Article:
Energy for Growth Hub
Blog May 07, 2024

Kenya’s Promotion to the Big Leagues

What to expect on climate and energy ahead of President Ruto’s State Visit
Shaping Energy Transitions

When Kenyan President William Ruto arrives in Washington on May 23, he and President Biden will engage in the performative diplomatic pageantry known as a State Visit. They and their wives will dress up and have their pictures taken. The White House will host a fancy dinner. Gifts will be exchanged. Laudatory (and tightly scripted) statements will be made about the strength and importance of the Kenya-US relationship. But this visit could also presage a new, mutually beneficial partnership with Africa on climate and energy – if the political theater is accompanied by a concrete plan for long-term bilateral collaboration.

African countries don’t often rise to the top of the US foreign policy agenda. When they do, the US approach can often seem paternalistic. The US dispenses diplomatic attention like a reward for good behavior, while the agenda focuses narrowly on US security interests and development assistance. That’s no longer good enough — if it ever was.

Much has changed for Kenya in the two decades since President George W. Bush hosted Kenyan President Mwai Kibaki in 2003, when the agenda was dominated by anti-terrorism and aid. Kenya is now a bonafide regional powerhouse, its GDP per capita has grown by nearly a factor of 5, and the country recently ascended into middle-income status. The agenda for Ruto’s visit mirrors this shift. Top-line billing goes to trade and investment, technological innovation, and climate and clean energy.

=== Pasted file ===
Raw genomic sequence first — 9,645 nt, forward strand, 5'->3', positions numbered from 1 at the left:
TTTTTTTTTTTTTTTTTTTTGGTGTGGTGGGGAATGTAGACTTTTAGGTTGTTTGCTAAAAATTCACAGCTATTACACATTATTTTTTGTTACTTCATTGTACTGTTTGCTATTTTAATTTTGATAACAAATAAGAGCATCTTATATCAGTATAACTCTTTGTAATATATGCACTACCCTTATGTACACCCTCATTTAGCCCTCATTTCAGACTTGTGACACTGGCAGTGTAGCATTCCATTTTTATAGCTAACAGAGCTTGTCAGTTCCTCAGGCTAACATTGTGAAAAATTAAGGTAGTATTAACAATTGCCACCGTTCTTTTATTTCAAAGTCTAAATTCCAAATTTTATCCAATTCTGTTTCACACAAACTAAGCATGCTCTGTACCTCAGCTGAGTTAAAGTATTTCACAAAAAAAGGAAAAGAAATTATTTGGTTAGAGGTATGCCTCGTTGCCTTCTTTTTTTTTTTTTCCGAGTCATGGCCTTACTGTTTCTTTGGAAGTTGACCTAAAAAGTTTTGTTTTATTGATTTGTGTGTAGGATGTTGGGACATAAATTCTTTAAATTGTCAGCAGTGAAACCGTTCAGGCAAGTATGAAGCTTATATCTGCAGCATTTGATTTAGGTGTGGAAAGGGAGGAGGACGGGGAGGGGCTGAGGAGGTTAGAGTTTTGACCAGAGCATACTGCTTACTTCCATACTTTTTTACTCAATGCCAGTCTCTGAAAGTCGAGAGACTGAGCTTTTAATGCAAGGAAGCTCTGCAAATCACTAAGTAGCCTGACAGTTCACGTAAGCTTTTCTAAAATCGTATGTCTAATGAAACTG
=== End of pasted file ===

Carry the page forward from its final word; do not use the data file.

Still, much needs to happen behind the scenes to ensure substantive outcomes. Right now, US agencies are scrambling to figure out what they can say, announce, or promise — and what messages they want to share with Ruto, both publicly and privately.

What to expect from the Kenyan President

Foreign policy professionals tasked with backroom planning for this State Visit  — and the journalists covering the event — should watch for signs of meaningful US-Kenya cooperation on climate and energy. Here’s what we expect